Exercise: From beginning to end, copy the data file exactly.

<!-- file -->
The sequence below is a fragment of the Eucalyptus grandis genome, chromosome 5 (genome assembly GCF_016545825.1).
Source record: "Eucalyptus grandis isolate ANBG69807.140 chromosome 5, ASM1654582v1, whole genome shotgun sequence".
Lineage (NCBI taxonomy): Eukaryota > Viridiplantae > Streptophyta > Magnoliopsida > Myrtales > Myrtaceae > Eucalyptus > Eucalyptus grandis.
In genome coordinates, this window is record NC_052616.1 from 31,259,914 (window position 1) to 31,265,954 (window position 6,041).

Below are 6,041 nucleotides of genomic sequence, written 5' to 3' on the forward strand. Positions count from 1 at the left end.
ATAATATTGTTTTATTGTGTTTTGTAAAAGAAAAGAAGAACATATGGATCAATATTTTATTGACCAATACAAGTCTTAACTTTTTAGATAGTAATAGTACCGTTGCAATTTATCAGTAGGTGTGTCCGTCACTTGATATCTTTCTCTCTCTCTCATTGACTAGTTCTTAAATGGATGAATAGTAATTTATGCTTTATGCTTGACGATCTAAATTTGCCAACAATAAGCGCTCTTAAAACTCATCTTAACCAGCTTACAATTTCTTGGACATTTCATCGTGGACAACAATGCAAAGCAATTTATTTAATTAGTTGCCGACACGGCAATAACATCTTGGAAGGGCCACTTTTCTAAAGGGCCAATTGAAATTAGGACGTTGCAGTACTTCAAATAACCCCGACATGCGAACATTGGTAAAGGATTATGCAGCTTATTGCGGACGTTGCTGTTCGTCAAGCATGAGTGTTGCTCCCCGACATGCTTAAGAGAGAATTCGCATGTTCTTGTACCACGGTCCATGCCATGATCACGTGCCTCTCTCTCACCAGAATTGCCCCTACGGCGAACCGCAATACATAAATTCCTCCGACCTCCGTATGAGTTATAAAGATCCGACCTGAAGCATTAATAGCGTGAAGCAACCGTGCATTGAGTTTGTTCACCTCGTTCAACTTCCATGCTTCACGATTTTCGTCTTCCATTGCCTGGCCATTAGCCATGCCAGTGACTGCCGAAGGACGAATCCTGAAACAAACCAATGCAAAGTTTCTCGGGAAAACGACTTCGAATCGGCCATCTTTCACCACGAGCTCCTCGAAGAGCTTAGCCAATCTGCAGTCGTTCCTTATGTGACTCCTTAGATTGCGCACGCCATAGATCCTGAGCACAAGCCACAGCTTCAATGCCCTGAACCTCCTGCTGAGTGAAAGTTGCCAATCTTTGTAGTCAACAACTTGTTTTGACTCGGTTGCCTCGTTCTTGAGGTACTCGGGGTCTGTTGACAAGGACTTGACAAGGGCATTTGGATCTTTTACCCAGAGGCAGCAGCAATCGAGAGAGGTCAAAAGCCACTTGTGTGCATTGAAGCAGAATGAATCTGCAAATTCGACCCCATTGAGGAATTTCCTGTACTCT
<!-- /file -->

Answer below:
The sequence below is a fragment of the Eucalyptus grandis genome, chromosome 5 (genome assembly GCF_016545825.1).
Source record: "Eucalyptus grandis isolate ANBG69807.140 chromosome 5, ASM1654582v1, whole genome shotgun sequence".
Lineage (NCBI taxonomy): Eukaryota > Viridiplantae > Streptophyta > Magnoliopsida > Myrtales > Myrtaceae > Eucalyptus > Eucalyptus grandis.
In genome coordinates, this window is record NC_052616.1 from 31,259,914 (window position 1) to 31,265,954 (window position 6,041).

Below are 6,041 nucleotides of genomic sequence, written 5' to 3' on the forward strand. Positions count from 1 at the left end.
ATAATATTGTTTTATTGTGTTTTGTAAAAGAAAAGAAGAACATATGGATCAATATTTTATTGACCAATACAAGTCTTAACTTTTTAGATAGTAATAGTACCGTTGCAATTTATCAGTAGGTGTGTCCGTCACTTGATATCTTTCTCTCTCTCTCATTGACTAGTTCTTAAATGGATGAATAGTAATTTATGCTTTATGCTTGACGATCTAAATTTGCCAACAATAAGCGCTCTTAAAACTCATCTTAACCAGCTTACAATTTCTTGGACATTTCATCGTGGACAACAATGCAAAGCAATTTATTTAATTAGTTGCCGACACGGCAATAACATCTTGGAAGGGCCACTTTTCTAAAGGGCCAATTGAAATTAGGACGTTGCAGTACTTCAAATAACCCCGACATGCGAACATTGGTAAAGGATTATGCAGCTTATTGCGGACGTTGCTGTTCGTCAAGCATGAGTGTTGCTCCCCGACATGCTTAAGAGAGAATTCGCATGTTCTTGTACCACGGTCCATGCCATGATCACGTGCCTCTCTCTCACCAGAATTGCCCCTACGGCGAACCGCAATACATAAATTCCTCCGACCTCCGTATGAGTTATAAAGATCCGACCTGAAGCATTAATAGCGTGAAGCAACCGTGCATTGAGTTTGTTCACCTCGTTCAACTTCCATGCTTCACGATTTTCGTCTTCCATTGCCTGGCCATTAGCCATGCCAGTGACTGCCGAAGGACGAATCCTGAAACAAACCAATGCAAAGTTTCTCGGGAAAACGACTTCGAATCGGCCATCTTTCACCACGAGCTCCTCGAAGAGCTTAGCCAATCTGCAGTCGTTCCTTATGTGACTCCTTAGATTGCGCACGCCATAGATCCTGAGCACAAGCCACAGCTTCAATGCCCTGAACCTCCTGCTGAGTGAAAGTTGCCAATCTTTGTAGTCAACAACTTGTTTTGACTCGGTTGCCTCGTTCTTGAGGTACTCGGGGTCTGTTGACAAGGACTTGACAAGGGCATTTGGATCTTTTACCCAGAGGCAGCAGCAATCGAGAGAGGTCAAAAGCCACTTGTGTGCATTGAAGCAGAATGAATCTGCAAATTCGACCCCATTGAGGAATTTCCTGTACTCT